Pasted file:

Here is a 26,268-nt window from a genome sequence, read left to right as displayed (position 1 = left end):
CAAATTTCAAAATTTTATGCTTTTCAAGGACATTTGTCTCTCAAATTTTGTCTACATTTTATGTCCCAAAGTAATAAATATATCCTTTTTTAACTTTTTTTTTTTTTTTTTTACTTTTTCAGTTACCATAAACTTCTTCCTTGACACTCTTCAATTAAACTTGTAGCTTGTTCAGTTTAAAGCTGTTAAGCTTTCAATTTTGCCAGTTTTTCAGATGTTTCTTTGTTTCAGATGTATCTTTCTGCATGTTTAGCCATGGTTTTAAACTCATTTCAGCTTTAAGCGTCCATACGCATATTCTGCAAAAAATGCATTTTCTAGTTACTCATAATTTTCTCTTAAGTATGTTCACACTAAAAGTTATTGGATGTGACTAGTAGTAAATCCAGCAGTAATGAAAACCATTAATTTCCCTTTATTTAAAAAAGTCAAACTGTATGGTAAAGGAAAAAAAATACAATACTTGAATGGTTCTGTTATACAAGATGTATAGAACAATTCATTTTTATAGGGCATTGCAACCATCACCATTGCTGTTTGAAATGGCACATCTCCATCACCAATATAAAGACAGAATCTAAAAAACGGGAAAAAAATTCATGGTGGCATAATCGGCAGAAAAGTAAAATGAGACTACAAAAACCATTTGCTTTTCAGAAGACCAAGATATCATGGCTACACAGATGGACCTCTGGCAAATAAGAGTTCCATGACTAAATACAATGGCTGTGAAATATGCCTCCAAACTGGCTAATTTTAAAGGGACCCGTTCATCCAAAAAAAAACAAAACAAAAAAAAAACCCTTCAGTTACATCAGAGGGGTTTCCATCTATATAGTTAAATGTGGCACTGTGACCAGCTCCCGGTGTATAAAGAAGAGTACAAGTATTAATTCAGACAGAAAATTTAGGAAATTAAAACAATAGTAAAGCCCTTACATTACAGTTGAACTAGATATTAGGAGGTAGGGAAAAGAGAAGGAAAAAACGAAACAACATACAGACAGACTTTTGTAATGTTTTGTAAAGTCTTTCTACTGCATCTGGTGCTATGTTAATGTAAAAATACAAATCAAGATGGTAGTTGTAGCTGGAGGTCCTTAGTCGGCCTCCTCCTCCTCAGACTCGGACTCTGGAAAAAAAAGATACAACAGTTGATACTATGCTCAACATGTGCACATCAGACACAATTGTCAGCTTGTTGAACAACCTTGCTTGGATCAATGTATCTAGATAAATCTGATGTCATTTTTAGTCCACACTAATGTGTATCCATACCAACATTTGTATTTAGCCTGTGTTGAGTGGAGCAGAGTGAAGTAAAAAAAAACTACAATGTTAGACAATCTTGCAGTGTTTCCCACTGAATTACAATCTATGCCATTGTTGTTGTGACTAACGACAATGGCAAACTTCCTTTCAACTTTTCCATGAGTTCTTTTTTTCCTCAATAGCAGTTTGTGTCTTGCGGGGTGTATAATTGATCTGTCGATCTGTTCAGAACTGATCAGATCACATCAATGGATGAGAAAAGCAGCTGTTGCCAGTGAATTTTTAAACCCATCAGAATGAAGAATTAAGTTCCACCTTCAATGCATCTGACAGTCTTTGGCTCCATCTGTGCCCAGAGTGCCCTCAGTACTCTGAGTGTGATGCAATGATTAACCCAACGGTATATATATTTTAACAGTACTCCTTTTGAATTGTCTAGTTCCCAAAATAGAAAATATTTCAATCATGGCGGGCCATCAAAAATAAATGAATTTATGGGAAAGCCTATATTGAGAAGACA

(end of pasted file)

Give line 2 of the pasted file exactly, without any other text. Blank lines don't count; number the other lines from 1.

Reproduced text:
CAAATTTCAAAATTTTATGCTTTTCAAGGACATTTGTCTCTCAAATTTTGTCTACATTTTATGTCCCAAAGTAATAAATATATCCTTTTTTAACTTTTTTTTTTTTTTTTTTACTTTTTCAGTTACCATAAACTTCTTCCTTGACACTCTTCAATTAAACTTGTAGCTTGTTCAGTTTAAAGCTGTTAAGCTTTCAATTTTGCCAGTTTTTCAGATGTTTCTTTGTTTCAGATGTATCTTTCTGCATGTTTAGCCATGGTTTTAAACTCATTTCAGCTTTAAGCGTCCATACGCATATTCTGCAAAAAATGCATTTTCTAGTTACTCATAATTTTCTCTTAAGTATGTTCACACTAAAAGTTATTGGATGTGACTAGTAGTAAATCCAGCAGTAATGAAAACCATTAATTTCCCTTTATTTAAAAAAGTCAAACTGTATGGTAAAGGAAAAAAAATACAATACTTGAATGGTTCTGTTATACAAGATGTATAGAACAATTCATTTTTATAGGGCATTGCAACCATCACCATTGCTGTTTGAAATGGCACATCTCCATCACCAATATAAAGACAGAATCTAAAAAACGGGAAAAAAATTCATGGTGGCATAATCGGCAGAAAAGTAAAATGAGACTACAAAAACCATTTGCTTTTCAGAAGACCAAGATATCATGGCTACACAGATGGACCTCTGGCAAATAAGAGTTCCATGACTAAATACAATGGCTGTGAAATATGCCTCCAAACTGGCTAATTTTAAAGGGACCCGTTCATCCAAAAAAAAACAAAACAAAAAAAAAACCCTTCAGTTACATCAGAGGGGTTTCCATCTATATAGTTAAATGTGGCACTGTGACCAGCTCCCGGTGTATAAAGAAGAGTACAAGTATTAATTCAGACAGAAAATTTAGGAAATTAAAACAATAGTAAAGCCCTTACATTACAGTTGAACTAGATATTAGGAGGTAGGGAAAAGAGAAGGAAAAAACGAAACAACATACAGACAGACTTTTGTAATGTTTTGTAAAGTCTTTCTACTGCATCTGGTGCTATGTTAATGTAAAAATACAAATCAAGATGGTAGTTGTAGCTGGAGGTCCTTAGTCGGCCTCCTCCTCCTCAGACTCGGACTCTGGAAAAAAAAGATACAACAGTTGATACTATGCTCAACATGTGCACATCAGACACAATTGTCAGCTTGTTGAACAACCTTGCTTGGATCAATGTATCTAGATAAATCTGATGTCATTTTTAGTCCACACTAATGTGTATCCATACCAACATTTGTATTTAGCCTGTGTTGAGTGGAGCAGAGTGAAGTAAAAAAAAACTACAATGTTAGACAATCTTGCAGTGTTTCCCACTGAATTACAATCTATGCCATTGTTGTTGTGACTAACGACAATGGCAAACTTCCTTTCAACTTTTCCATGAGTTCTTTTTTTCCTCAATAGCAGTTTGTGTCTTGCGGGGTGTATAATTGATCTGTCGATCTGTTCAGAACTGATCAGATCACATCAATGGATGAGAAAAGCAGCTGTTGCCAGTGAATTTTTAAACCCATCAGAATGAAGAATTAAGTTCCACCTTCAATGCATCTGACAGTCTTTGGCTCCATCTGTGCCCAGAGTGCCCTCAGTACTCTGAGTGTGATGCAATGATTAACCCAACGGTATATATATTTTAACAGTACTCCTTTTGAATTGTCTAGTTCCCAAAATAGAAAATATTTCAATCATGGCGGGCCATCAAAAATAAATGAATTTATGGGAAAGCCTATATTGAGAAGACA